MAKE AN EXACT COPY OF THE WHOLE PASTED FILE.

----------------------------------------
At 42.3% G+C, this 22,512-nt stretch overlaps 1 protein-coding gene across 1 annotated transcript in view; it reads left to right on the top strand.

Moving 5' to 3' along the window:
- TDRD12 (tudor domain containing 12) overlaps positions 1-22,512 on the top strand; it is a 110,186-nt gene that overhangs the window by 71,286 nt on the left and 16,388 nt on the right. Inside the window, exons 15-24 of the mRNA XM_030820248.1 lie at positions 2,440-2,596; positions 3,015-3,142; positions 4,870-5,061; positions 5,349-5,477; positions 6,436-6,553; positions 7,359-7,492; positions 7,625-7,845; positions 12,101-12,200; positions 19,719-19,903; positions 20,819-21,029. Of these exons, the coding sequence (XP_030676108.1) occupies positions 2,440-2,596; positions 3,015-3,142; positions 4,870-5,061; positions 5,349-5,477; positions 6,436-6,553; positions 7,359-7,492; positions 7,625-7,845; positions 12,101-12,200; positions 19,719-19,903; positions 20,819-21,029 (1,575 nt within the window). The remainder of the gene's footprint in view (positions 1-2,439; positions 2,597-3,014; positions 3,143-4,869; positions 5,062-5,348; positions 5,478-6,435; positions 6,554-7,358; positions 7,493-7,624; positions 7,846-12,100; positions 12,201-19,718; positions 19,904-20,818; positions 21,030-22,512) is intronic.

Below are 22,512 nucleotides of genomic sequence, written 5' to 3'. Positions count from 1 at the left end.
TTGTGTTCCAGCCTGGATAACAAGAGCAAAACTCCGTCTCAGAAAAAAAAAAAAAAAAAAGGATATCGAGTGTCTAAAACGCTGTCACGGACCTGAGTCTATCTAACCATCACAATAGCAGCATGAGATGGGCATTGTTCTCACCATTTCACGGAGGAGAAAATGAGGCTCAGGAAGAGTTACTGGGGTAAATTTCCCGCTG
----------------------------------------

At 42.3% G+C, this 22,512-nt stretch overlaps 1 protein-coding gene across 1 annotated transcript in view; it reads left to right on the top strand.

Moving 5' to 3' along the window:
- TDRD12 (tudor domain containing 12) overlaps positions 1-22,512 on the top strand; it is a 110,186-nt gene that overhangs the window by 71,286 nt on the left and 16,388 nt on the right. Inside the window, exons 15-24 of the mRNA XM_030820248.1 lie at positions 2,440-2,596; positions 3,015-3,142; positions 4,870-5,061; positions 5,349-5,477; positions 6,436-6,553; positions 7,359-7,492; positions 7,625-7,845; positions 12,101-12,200; positions 19,719-19,903; positions 20,819-21,029. Of these exons, the coding sequence (XP_030676108.1) occupies positions 2,440-2,596; positions 3,015-3,142; positions 4,870-5,061; positions 5,349-5,477; positions 6,436-6,553; positions 7,359-7,492; positions 7,625-7,845; positions 12,101-12,200; positions 19,719-19,903; positions 20,819-21,029 (1,575 nt within the window). The remainder of the gene's footprint in view (positions 1-2,439; positions 2,597-3,014; positions 3,143-4,869; positions 5,062-5,348; positions 5,478-6,435; positions 6,554-7,358; positions 7,493-7,624; positions 7,846-12,100; positions 12,201-19,718; positions 19,904-20,818; positions 21,030-22,512) is intronic.

Below are 22,512 nucleotides of genomic sequence, written 5' to 3'. Positions count from 1 at the left end.
TTGTGTTCCAGCCTGGATAACAAGAGCAAAACTCCGTCTCAGAAAAAAAAAAAAAAAAAAGGATATCGAGTGTCTAAAACGCTGTCACGGACCTGAGTCTATCTAACCATCACAATAGCAGCATGAGATGGGCATTGTTCTCACCATTTCACGGAGGAGAAAATGAGGCTCAGGAAGAGTTACTGGGGTAAATTTCCCGCTG